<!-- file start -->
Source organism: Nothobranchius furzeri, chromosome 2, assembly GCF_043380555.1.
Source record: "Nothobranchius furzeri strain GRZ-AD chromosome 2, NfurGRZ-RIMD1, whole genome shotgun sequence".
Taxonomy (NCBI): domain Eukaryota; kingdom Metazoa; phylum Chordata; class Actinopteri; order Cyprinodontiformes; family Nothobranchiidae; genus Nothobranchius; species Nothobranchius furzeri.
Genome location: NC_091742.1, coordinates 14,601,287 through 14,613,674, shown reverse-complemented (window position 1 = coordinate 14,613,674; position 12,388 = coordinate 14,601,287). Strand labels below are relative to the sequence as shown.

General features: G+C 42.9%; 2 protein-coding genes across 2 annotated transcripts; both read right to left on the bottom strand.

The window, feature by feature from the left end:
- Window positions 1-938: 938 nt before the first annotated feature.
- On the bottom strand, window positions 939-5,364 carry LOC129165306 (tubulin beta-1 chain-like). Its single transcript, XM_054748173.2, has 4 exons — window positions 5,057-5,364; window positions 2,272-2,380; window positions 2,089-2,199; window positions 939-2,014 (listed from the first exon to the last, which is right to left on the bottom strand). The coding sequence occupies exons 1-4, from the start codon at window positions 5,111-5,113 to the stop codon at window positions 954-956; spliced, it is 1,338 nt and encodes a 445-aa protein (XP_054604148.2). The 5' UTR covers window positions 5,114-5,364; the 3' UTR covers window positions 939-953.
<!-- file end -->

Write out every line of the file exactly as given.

Source organism: Nothobranchius furzeri, chromosome 2, assembly GCF_043380555.1.
Source record: "Nothobranchius furzeri strain GRZ-AD chromosome 2, NfurGRZ-RIMD1, whole genome shotgun sequence".
Taxonomy (NCBI): domain Eukaryota; kingdom Metazoa; phylum Chordata; class Actinopteri; order Cyprinodontiformes; family Nothobranchiidae; genus Nothobranchius; species Nothobranchius furzeri.
Genome location: NC_091742.1, coordinates 14,601,287 through 14,613,674, shown reverse-complemented (window position 1 = coordinate 14,613,674; position 12,388 = coordinate 14,601,287). Strand labels below are relative to the sequence as shown.

General features: G+C 42.9%; 2 protein-coding genes across 2 annotated transcripts; both read right to left on the bottom strand.

The window, feature by feature from the left end:
- Window positions 1-938: 938 nt before the first annotated feature.
- On the bottom strand, window positions 939-5,364 carry LOC129165306 (tubulin beta-1 chain-like). Its single transcript, XM_054748173.2, has 4 exons — window positions 5,057-5,364; window positions 2,272-2,380; window positions 2,089-2,199; window positions 939-2,014 (listed from the first exon to the last, which is right to left on the bottom strand). The coding sequence occupies exons 1-4, from the start codon at window positions 5,111-5,113 to the stop codon at window positions 954-956; spliced, it is 1,338 nt and encodes a 445-aa protein (XP_054604148.2). The 5' UTR covers window positions 5,114-5,364; the 3' UTR covers window positions 939-953.